Catch Shares Are The Wrong Kind of Regulation
A recent editorial by the New York Times attributed the successful rebuilding of six fish stocks to a management scheme called catch shares. Putting aside the fact that only three of those stocks are under a catch share, the entire comparison is flawed.
The Times criticizes republicans in Congress and their fishermen allies for hating the environment. “Add fish and oceans to the long list of environmental issues that House Republicans do not much care about,” opens the piece. But equating catch shares to any other environmental issue overlooks the larger point: catch shares are a way of managing fishermen, not fish.
Fish sustainability is guaranteed by setting scientifically-based limits on the total number of fish that can be caught each year. These are called annual catch limits, and are mandated under our nation’s key fishing law. The United States is leading the way in setting and enforcing these limits, and the hard work is paying off as more and more fisheries recover. This is the sort of regulation our oceans need—not catch shares.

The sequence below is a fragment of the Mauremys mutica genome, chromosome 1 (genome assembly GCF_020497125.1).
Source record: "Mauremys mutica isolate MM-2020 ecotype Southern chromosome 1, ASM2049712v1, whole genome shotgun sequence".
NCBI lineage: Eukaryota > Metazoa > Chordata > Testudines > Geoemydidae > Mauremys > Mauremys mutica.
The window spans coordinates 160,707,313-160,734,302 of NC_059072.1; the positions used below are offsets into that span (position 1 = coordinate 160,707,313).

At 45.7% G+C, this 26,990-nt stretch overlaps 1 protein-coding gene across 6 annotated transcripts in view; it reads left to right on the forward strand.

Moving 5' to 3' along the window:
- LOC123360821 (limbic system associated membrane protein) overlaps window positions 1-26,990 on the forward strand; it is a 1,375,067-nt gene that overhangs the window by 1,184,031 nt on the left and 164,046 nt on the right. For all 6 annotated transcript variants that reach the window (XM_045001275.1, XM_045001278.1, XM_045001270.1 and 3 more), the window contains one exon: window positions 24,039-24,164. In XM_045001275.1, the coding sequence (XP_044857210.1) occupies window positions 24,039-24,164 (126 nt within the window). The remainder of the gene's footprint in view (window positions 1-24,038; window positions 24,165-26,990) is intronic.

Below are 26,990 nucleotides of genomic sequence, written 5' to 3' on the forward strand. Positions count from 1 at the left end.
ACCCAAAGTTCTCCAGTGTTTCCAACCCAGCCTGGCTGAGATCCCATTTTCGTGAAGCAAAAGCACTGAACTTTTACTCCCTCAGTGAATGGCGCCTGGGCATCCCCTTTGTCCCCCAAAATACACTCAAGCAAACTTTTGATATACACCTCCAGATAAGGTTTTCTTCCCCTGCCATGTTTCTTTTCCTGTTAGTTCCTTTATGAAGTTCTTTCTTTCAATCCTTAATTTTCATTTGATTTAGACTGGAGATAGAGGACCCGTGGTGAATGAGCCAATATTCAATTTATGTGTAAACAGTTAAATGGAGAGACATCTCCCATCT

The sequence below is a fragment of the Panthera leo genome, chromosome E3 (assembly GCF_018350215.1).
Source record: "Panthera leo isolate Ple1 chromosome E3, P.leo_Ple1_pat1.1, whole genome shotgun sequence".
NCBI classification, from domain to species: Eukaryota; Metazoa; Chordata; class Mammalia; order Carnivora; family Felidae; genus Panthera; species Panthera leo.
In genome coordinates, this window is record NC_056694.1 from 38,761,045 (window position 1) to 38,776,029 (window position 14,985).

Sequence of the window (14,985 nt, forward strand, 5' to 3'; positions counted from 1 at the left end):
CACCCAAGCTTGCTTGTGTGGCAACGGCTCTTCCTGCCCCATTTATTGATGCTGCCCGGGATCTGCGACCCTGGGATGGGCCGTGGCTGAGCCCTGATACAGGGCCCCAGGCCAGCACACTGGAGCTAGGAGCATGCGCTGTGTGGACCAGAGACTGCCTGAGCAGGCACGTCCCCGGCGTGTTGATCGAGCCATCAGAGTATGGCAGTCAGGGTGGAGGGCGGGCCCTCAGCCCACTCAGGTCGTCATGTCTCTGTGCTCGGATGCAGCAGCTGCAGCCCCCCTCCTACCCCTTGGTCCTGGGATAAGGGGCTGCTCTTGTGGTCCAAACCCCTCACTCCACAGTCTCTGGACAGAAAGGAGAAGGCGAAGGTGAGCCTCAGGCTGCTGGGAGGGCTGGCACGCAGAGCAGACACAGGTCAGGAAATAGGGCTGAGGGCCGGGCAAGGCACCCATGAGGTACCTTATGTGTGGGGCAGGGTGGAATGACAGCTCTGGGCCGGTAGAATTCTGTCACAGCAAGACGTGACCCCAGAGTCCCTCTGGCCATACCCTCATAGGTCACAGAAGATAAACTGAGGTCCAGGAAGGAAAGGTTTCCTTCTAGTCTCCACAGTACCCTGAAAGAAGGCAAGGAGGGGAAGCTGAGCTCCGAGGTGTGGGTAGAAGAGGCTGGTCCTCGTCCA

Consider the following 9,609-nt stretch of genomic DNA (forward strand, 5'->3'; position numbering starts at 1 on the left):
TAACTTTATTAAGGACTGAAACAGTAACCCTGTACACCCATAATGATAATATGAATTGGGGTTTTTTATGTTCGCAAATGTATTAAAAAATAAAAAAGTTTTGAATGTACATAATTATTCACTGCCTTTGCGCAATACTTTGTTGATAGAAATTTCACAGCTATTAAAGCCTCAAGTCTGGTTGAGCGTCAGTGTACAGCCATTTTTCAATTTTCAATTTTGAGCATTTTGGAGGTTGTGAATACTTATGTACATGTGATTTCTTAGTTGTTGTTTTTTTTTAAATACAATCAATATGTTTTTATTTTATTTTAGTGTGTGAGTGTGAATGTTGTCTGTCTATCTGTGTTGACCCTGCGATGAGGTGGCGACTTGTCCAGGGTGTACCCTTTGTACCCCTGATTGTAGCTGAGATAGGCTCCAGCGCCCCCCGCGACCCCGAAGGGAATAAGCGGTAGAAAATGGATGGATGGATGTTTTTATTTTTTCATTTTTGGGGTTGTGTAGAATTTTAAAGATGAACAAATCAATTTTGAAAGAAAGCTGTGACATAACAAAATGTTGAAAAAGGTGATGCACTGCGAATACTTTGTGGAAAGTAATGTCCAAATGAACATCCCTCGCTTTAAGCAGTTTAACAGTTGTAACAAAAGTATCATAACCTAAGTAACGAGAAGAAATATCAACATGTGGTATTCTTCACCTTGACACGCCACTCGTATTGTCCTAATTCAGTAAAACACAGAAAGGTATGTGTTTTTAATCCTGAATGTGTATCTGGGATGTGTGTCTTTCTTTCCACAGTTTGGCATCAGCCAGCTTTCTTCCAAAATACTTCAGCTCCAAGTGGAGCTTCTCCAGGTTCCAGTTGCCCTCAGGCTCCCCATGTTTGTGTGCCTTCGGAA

Catch shares, currently being pushed by the National Oceanic and Atmospheric Administration (NOAA), are a way of distributing portions of that total catch to individual fishermen, in a way that is often grossly unfair. Catch shares cause significant unemployment and financial hardship among our nation’s traditional small fishermen and their communities. Since catch shares always come packaged with an annual catch limit, the gains made setting sustainable limits are often attributed to catch shares management. But catch limits and catch shares are not the same thing.
Contrary to what the Times editorial board thinks, Congress isn’t trying to hurt fish; they’re trying to stop NOAA from hurting fishermen.